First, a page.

Okay, So It IS a Tax. Whatever.
Long ago, in a more innocent time — that is, in December of last year — I wrote a little post arguing that one of the more significant components of the then-debated health care bill really was a tax. The administration denied it, but last week reluctantly came around and admitted the obvious. Forcing people to part with their money is taxation. Who knew?
The original, from my defunct blog, seems worth reposting, with some commentary:
When I was a kid, and I’ve got to cop to this, I was one scrawny little dude. And I remember once an older, much larger kid grabbing my arm, and hitting me in the face with it.
“Why are you hitting yourself?” he asked. Of course, I protested that he was hitting me, but I’m guessing that that argument wouldn’t get much traction from policy makers today.
The Reid bill also includes private-sector mandates, in that it would require individuals and employers to purchase health insurance, whether they want it or not. In the projections that CBO has so far produced, however, you will find no estimate of the costs that those mandates — which are really hidden taxes — would impose on the citizenry.
Federal law requires only that the CBO say whether the private-sector mandates’ cost would exceed a specified threshold, now set at $139 million. The agency has affirmed that the Reid bill’s mandates would “greatly exceed” that threshold.
That is quite an understatement — the mandates could exceed that threshold by a factor of 10,000.
The Clinton administration’s health plan contained similar mandates. Not only did the CBO estimate their cost, the agency even treated the mandatory premiums as federal revenues and included them in the federal budget, just like other taxes. Those taxes accounted for 60 percent of the total cost of the Clinton plan.
In 2006, Massachusetts enacted legislation substantially similar to the Obama health plan. Estimates from the Massachusetts Taxpayers Foundation indicate that those hidden taxes likewise account for 60 percent of the total cost of the Massachusetts law.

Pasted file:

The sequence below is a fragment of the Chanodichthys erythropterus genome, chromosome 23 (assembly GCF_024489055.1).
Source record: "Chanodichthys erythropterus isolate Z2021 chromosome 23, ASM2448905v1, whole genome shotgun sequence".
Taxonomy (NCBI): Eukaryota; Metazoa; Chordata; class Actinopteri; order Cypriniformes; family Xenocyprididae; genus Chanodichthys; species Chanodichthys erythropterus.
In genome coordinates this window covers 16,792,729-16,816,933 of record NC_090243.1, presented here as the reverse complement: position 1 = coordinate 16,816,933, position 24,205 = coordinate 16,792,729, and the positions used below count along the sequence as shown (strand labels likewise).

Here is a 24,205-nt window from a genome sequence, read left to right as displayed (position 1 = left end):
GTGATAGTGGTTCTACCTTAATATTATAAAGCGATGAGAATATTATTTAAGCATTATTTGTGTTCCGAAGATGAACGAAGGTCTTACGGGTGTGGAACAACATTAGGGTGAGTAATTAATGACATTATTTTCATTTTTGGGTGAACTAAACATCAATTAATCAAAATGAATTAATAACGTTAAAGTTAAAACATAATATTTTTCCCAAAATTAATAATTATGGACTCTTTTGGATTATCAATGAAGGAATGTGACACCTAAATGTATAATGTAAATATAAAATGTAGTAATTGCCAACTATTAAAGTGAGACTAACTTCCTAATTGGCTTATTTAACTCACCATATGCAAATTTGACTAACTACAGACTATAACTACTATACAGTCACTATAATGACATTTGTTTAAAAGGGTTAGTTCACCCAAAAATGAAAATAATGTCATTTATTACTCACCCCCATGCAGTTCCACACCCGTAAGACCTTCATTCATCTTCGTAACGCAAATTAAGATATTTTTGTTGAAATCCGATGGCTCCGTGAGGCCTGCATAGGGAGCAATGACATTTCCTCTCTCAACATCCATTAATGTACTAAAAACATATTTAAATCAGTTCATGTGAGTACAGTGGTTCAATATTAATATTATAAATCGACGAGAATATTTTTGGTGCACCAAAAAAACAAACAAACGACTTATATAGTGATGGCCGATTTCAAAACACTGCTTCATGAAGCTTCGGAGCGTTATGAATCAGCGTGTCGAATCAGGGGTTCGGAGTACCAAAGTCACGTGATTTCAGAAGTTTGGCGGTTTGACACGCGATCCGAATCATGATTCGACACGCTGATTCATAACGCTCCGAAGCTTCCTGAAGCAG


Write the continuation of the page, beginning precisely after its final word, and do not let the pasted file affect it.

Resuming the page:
This time around, however, congressional Democrats appear to have crafted their private-sector mandates so as to avoid the CBO’s criteria for inclusion in the federal budget. That is their right. But the result is perverse. If a bill would require taxpayers to send $1 trillion to the IRS, the CBO must include that in its cost estimate. But if a bill would also require Americans to send $1.5 trillion to private insurance companies, the CBO neither reports nor even tallies that tax. Without a cost estimate of those hidden taxes, the Senate may approve a $2.5 trillion bill while telling the voters that it costs $1 trillion.
For those of you who haven’t been following the health care debate too closely, “individual mandate” is the pleasant-sounding term — there are always pleasant-sounding terms — for “compulsory health insurance that you will be forced to purchase, or that will be given to you if you can’t afford it, and if you can afford it, but don’t buy it, then they’ll fine you, and if you evade the fine they’ll put you in prison.”
So I’m serious about this question: How is an individual mandate in health care — that is, an individual, non-negotiable requirement to purchase a good or service — not a tax? How is it not precisely analogous to the bully who grabbed my arm, way back when, and who said, absurdly, that I was hitting myself? Isn’t the money, or the arm, subject to pretty much the same sort of compulsion in each case?
Consider this, before you answer. If the health care mandate is a tax, then it’ll be one of the heaviest taxes around, and a fairly regressive one, too, falling disproportionately on the lower-middle class. And if it isn’t a tax, then explain why we couldn’t be forced — I mean mandated — to buy tanks for the Pentagon, and quarter soldiers in our houses….
I mean, it’s not really quartering soldiers in our houses. It’s an individual defense mandate. Which is really only a tax. And we all know that Congress has the power to tax.